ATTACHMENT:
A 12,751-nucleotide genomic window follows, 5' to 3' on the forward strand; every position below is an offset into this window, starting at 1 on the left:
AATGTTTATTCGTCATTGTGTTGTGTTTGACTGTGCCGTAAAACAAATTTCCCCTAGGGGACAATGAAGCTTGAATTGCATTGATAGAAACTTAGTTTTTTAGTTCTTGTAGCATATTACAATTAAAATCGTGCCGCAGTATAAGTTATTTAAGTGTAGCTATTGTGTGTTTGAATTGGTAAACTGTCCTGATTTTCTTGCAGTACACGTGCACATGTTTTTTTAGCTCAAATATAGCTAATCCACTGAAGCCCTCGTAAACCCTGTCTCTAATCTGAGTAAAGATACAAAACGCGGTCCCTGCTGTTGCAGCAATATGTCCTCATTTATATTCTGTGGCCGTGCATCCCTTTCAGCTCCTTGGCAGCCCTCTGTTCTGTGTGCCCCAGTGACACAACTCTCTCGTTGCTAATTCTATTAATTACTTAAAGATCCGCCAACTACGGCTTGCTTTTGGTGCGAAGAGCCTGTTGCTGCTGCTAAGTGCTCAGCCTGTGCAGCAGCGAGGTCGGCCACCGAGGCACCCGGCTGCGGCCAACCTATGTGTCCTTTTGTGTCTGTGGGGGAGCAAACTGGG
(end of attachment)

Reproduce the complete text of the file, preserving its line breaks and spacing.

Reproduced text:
A 12,751-nucleotide genomic window follows, 5' to 3' on the forward strand; every position below is an offset into this window, starting at 1 on the left:
AATGTTTATTCGTCATTGTGTTGTGTTTGACTGTGCCGTAAAACAAATTTCCCCTAGGGGACAATGAAGCTTGAATTGCATTGATAGAAACTTAGTTTTTTAGTTCTTGTAGCATATTACAATTAAAATCGTGCCGCAGTATAAGTTATTTAAGTGTAGCTATTGTGTGTTTGAATTGGTAAACTGTCCTGATTTTCTTGCAGTACACGTGCACATGTTTTTTTAGCTCAAATATAGCTAATCCACTGAAGCCCTCGTAAACCCTGTCTCTAATCTGAGTAAAGATACAAAACGCGGTCCCTGCTGTTGCAGCAATATGTCCTCATTTATATTCTGTGGCCGTGCATCCCTTTCAGCTCCTTGGCAGCCCTCTGTTCTGTGTGCCCCAGTGACACAACTCTCTCGTTGCTAATTCTATTAATTACTTAAAGATCCGCCAACTACGGCTTGCTTTTGGTGCGAAGAGCCTGTTGCTGCTGCTAAGTGCTCAGCCTGTGCAGCAGCGAGGTCGGCCACCGAGGCACCCGGCTGCGGCCAACCTATGTGTCCTTTTGTGTCTGTGGGGGAGCAAACTGGG